The Final Night #4 (1996)
The Final Night #4 (November, 1996)
“The Final Knight”
Writer – Karl Kesel
Penciller – Stuart Immonen
Inker – Jose Marzan, Jr.
Colorist – Trish Mulvihill
Letterer – Gaspar
Assistant Editor – Ali Morales
Editor – Dan Thorsland
Cover Price: $1.95
Alrighty, let’s put this one to bed!
We open around the middle of Parallax: Emerald Night #1, with Kyle Rayner returning from his visit with Hal. Since he couldn’t get a solid answer one way or another, he feels like a failure, who just wasted a whole lot of time. He arrives in the snow-covered Metropolis to find Wonder Woman helping some civilians unload a supply helicopter. Kyle takes this as a good sign… since there’s no rush to evacuate, and a contingency plan (of sorts) in the works, he figures that even if they don’t beat the Sun-Eater they can ride this out. Not so fast, kemo sabe… Wonder Woman pulls him aside, and gives him the straight dope.
Inside S.T.A.R. Labs, Lex Luthor and Brainiac 5 are pitching their latest survival plan. In light of the fact that the Sun is not actually going to fizzle out, and instead will “heal” itself… and in so doing, go hyper-nova and atomize the entire galaxy, they figure the best offense is a good defense. And so, Wally West was tasked with assembling a half-million force-field devices… which, I didn’t know was his specialty… but I guess he can read plans as good as anybody. Luthor hopes to deploy these units around the Sun… use the power of the nova to energize them… trap 97% of the energy within the area around the Sun… kill the Sun-Eater… then everything will be hunky dory. Ya got all that? Here, I’ll just have Lex explain it.
Now, with the limited time they have… this plan cannot be enacted remotely… or made automated. Luthor blames much of this of their “probe” being aborted… which was Kyle. Dusk’s ship will be sent to orbit the Sun and monitor the situation to deal with any unexpected issues that may arise. Luthor is pretty sure the ship will not survive the blast. So, we’re talking suicide mission here… unless, they send someone who already survived an encounter. Luthor looks to Kyle… and as he’s about to accept the responsibility… he vanishes!
A confused Luthor doesn’t quite know what to make of Green Lantern’s beam-out. Batman suggests they just send Luthor instead. Lex goes all “homina, homina” until Superman says he’ll do it. He says he would be the one to do it, even if Kyle (or anyone else) were up for the task. He’s lost one home planet… he’s not about to lose another. Besides, the Sun going nova should jump-start his superpowers… hopefully.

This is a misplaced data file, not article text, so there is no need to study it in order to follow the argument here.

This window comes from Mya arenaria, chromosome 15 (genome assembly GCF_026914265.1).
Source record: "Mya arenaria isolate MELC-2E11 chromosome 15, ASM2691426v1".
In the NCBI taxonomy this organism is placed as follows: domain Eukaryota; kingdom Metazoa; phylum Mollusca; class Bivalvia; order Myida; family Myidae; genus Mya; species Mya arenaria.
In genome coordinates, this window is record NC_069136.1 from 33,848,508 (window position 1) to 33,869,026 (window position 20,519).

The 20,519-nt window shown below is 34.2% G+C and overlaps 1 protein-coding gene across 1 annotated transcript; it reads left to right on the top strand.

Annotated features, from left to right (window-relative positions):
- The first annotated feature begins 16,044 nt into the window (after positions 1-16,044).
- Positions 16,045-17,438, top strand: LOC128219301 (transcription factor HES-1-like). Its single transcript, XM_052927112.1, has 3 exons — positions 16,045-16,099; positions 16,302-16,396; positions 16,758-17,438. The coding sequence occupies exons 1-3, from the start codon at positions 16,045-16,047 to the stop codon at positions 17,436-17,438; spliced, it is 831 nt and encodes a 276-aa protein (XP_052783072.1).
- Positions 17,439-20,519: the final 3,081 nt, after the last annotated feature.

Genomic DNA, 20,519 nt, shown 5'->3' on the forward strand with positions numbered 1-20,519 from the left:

The Legionnaires present watch in awe as Superman leaves the room. They’ve, of course, heard the legends of Superman being the measuring stick for superheroes, but now they get to see it live. Superman excuses himself… to pen a letter. Before we know it, Dusk’s ship takes off.
Saturn Girl scans the ship and realizes, that ain’t Superman! I reckon, Superman bursting in the room a second and a half later would’ve given her the same conclusion. It’s revealed that the man on board is… young Ferro! Oh, Ferro… Perhaps he read those old Jim Shooter comics, and wanted to go out like his namesake?
The heroes begin to panic… trying to figure out ways to abort the mission. The chickens-with-their-heads-cut-off are interrupted by the arrival… of Parallax!
He says he’s there to help… and the heroes are happy to have him… well, not Batman. Batman believes Hal hasn’t changed… and Hal tells him… well, that he’s right. Superman gives him the skinny… and Hal thinks it a bit quaint. He suggests he can do more… he can fix everything.
Batman again jumps in to argue… but it seems like Hal’s past all that at this point. He gives the heroes his Oath that he will fix everything. Superman goes to shake his hand… welcome him back to the fold. Parallax doesn’t extend his hand in return, and informs Superman that’s he’s not coming back.
We join Ferro on his approach to the Sun just as it’s about to go nova. It’s a pretty awesome scene… his cute little Ferro mask begins to melt… and he apologizes for not being able to return Spark’s Legion Flight Ring. Heyyy, did somebody say “ring”? A giant Parallax arrives on the scene for the rescue.
He sends Ferro back to Earth before facing the threat before him. He knows his best bet for deal with this is to draw all of the Sun-Eater’s darkness within himself… and so, with (a paraphrased) Green Lantern Oath, he… does just that!
We pick up with Ferro again on Earth, and it’s… Sunny?
Well, I’ll be damned… Hal did it. Kyle Rayner is overjoyed… not only is the Earth saved, but Hal Jordan might just be one of the good guys again! Well, not so fast kemo sabe… Saturn Girl chimes in to inform the group that she had tapped into Parallax’s mind for the duration… and he didn’t survive the confrontation.